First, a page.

“My favorite thing about this book is best summed up, I think, by the quote at the beginning: ‘Ask not what disease the person has, but rather what person the disease has.’ Sacks seems to approach this book, less as a neurologist studying cases, and more as a person studying people. His scientific explanations are really interesting to me, but I tend to find myself more focused on the lives of these people. He doesn’t put them on a pedestal for having a disability, for trying in trying times (which is really sort of a condescending thing anyway), but makes them very real, allowing the tragic, pathetic, painful, and hopeful to show through but not at all in a kitschy human-interest story sort of way. He really seeks to be, and has a real gift with understanding them.” — Dave Smallen, Street to Nowhere

“I found it enlightening to discover how these ‘disabilities’ or ‘accidents’ in one area of these individual’s lives enhanced other areas. It was interesting, as well, that the body and mind, in some cases, will mutate and change to support that person’s well-being when tragically faced with an unexpected defect due to accidents or nature’s hand. It was inspirational and educational, for example, to find the color-blind artist re-accustom himself to a new, unfamiliar environment to find beauty and even more motivation and inspiration in his loss.” — Meg Frampton, Meg & Dia

“I’ve been reading Sacks for a longtime, 20 years maybe, and what I like about him is that he approaches people with neurological illness as though they are people first, not just collections of physical complaints. A good example of this, for people who want to know more, is Awakenings, a real masterpiece of the form.” — Rick Moody, author and honorary book club member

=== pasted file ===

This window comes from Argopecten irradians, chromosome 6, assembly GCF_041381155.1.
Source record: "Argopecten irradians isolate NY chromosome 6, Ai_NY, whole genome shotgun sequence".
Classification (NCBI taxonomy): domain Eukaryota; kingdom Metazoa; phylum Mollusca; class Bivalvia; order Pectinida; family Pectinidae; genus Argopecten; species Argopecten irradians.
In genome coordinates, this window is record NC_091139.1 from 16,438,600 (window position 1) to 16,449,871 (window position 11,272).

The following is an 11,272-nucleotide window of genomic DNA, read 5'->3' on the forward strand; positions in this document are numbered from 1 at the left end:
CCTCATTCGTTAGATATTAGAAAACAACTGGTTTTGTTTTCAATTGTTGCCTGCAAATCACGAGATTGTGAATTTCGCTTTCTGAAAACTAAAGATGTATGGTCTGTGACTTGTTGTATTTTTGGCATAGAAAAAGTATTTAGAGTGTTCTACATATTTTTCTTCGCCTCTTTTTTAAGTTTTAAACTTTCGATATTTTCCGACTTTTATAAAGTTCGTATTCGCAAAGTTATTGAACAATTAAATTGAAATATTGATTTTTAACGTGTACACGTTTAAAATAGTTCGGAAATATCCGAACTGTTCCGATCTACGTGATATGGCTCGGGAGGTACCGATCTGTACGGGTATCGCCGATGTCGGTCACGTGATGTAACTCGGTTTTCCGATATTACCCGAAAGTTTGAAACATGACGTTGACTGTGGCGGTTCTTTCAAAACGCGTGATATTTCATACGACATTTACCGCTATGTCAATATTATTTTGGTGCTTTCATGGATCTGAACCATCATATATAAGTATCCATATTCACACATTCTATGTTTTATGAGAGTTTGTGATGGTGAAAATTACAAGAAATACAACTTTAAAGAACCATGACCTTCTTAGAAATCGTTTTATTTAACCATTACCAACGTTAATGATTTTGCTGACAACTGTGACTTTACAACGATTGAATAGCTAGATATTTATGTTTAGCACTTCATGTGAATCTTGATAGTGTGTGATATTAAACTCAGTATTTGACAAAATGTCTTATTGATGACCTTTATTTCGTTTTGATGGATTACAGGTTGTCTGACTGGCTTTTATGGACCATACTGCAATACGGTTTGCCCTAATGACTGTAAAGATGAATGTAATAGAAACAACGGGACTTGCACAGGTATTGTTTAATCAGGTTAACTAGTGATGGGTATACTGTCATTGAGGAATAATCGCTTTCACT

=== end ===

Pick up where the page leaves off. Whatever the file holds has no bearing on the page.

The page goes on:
“I think this may very well be one of my favorite books of all time. Sacks has the ability to write for the common human as well as his contemporaries in various field of brain science (I assume, of corpse). I was involved to the level of tears to cheers with his subjects. I was fascinated from page one. Enraptured. Even the technical aspects (footnotes, what have you) were mostly edible to my mediocre brain. I felt as though I had gotten to know each character personally through his experience with them. I haven’t cried so hard since Terms of Endearment. My newfound yearning for experience vs. end result has been catapulted into oblivion by this book. My Christmas list is only one partial sentence long: Everything by Oliver Sacks. Who ever knows what they are truly capable of unless they ditch the crutches and dive head first into the void.” — Justin Pierre, Motion City Soundtrack

“I really enjoyed reading this book and haven’t read anything else by Sacks. I was re-telling the story of the surgeon with Tourette’s to a friend who laughed when I mimicked the surgeon’s compulsion to coo like an owl. I guess it is funny, though. I didn’t re-enact it to make him laugh; I was merely trying to paint the picture. I felt bad for these people. Sacks did do a great job in making the direst of situations seem hopeful or optimistic, but truthfully, the stories wrecked me. He’s a vivid storyteller — even though at times (especially with the footnotes) it read a little bit like a text book.” — Isaac Lekach, Acute

“I was most intrigued by Oliver’s lifestyle and how amazing it must be to develop relationships with these people and be able to study and help them understand their anomalies. I love a good short story, so this was a See’s chocolate box for me. Each story was so personal and moving. The book was an empathetic, conjuring collection of the unique possibilities of existence. It IS amazing how our other senses acclimate and/or adapt to our disabilities — sort of like plugging your nose while taking a tequila shot.” — Drew Roulette, Dredg

Next month’s selection:
Wanna read the next book along with the book club? Pick up Alan Lightman’s Einstein’s Dreams, (BUY FROM AMAZON), selected by Drew Roulette of Dredg, and then check back here next month to see what the musicians thought and voice your own opinions!